Daniel González, “Tiny Arizona border town full of strange stories,” Arizona Republic, Nov. 13, 2011 http://archive.azcentral.com/arizonarepublic/news/articles/20111112arizona-border-town-sasabe.html (accessed Dec. 10, 2017); Anna Chan, Sasabe Store Adobe & Wholesale Mesquite Firewood Review, Google, https://www.google.com/search?q=sasabe+store&ie=utf-8&oe=utf-8&client=firefox-b-1#lrd=0x86d46b940dc20b6f:0xc0d087ba85dfdd8e,1.
 Daniel González, “Tiny Arizona border town full of strange stories,” Arizona Republic, Nov. 13, 2011 http://archive.azcentral.com/arizonarepublic/news/articles/20111112arizona-border-town-sasabe.html (accessed Dec. 10, 2017). Anna Chan, Sasabe Store Adobe & Wholesale Mesquite Firewood Review, Google, https://www.google.com/search?q=sasabe+store&ie=utf-8&oe=utf-8&client=firefox-b-1#lrd=0x86d46b940dc20b6f:0xc0d087ba85dfdd8e,1; Lilia Urias, “Sasabe Postmistress,” Tucson Daily Citizen, February 21, 1941, pg. 9.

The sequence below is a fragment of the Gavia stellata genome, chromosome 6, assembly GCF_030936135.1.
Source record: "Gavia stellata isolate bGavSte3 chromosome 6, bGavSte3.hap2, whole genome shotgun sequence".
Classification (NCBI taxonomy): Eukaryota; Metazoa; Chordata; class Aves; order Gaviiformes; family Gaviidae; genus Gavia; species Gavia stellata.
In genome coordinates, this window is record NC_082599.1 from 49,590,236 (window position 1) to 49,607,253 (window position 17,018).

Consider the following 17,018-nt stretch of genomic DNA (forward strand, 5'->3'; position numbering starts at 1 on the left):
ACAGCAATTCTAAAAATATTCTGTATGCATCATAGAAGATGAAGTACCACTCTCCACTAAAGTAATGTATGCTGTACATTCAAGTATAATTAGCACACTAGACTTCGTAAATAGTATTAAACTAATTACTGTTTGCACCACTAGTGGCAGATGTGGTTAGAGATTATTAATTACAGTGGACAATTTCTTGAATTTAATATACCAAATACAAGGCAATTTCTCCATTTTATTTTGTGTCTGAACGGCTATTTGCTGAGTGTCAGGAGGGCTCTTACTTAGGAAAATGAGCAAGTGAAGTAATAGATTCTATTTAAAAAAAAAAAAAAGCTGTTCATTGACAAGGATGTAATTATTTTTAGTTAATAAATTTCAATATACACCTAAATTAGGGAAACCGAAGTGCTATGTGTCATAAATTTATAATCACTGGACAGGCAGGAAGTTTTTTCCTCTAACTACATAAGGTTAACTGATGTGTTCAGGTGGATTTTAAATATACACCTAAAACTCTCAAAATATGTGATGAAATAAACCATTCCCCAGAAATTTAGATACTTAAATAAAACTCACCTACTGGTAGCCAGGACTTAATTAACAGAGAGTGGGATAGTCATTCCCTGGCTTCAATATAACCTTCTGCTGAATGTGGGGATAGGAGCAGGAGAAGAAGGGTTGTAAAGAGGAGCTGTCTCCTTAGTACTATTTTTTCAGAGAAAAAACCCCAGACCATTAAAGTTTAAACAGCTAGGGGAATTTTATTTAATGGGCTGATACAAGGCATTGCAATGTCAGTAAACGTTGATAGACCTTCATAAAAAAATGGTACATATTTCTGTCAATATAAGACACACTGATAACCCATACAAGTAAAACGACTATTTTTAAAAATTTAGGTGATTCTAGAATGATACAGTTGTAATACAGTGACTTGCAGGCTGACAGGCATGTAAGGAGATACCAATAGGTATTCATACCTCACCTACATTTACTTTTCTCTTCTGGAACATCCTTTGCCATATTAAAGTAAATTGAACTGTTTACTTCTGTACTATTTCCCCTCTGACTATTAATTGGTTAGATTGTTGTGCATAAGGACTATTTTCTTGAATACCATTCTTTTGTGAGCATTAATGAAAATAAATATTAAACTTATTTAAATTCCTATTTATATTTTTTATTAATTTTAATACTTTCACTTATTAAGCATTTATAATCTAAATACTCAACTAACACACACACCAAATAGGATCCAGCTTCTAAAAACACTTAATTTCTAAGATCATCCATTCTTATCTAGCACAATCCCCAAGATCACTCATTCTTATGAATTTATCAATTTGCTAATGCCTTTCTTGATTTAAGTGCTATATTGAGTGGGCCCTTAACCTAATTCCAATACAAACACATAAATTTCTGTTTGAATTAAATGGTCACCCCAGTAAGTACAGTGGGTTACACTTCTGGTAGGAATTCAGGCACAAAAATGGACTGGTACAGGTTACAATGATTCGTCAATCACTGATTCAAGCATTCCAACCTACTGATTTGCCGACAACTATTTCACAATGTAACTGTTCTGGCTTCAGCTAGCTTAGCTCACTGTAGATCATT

Leslie Ernenwein, “Sasabe’s Owner Studies Sale of Border Town,” Tucson Daily Citizen, November 18, 1959, pg. 1; Jeff Smith, “The Sale of Sasabe is a Borderline Affair,” Tucson Daily Citizen, March 4, 1977, pg 1.
 “San Fernando Elementary School, Sasabe, AZ 85633,” AZ HomeTownLocator, https://arizona.hometownlocator.com/schools/profiles,n,san%20fernando%20elementary%20school,z,85633,t,pb,i,1003027.cfm; “Meet our Staff,” San Fernando Elementary School District #35, http://www.sanfernando35.org/index.cfm?pID=13905, (accessed December 10, 2017). Daniel González, “Tiny Arizona border town full of strange stories,” Arizona Republic, Nov. 13, 2011 http://archive.azcentral.com/arizonarepublic/news/articles/20111112arizona-border-town-sasabe.html (accessed Dec. 10, 2017).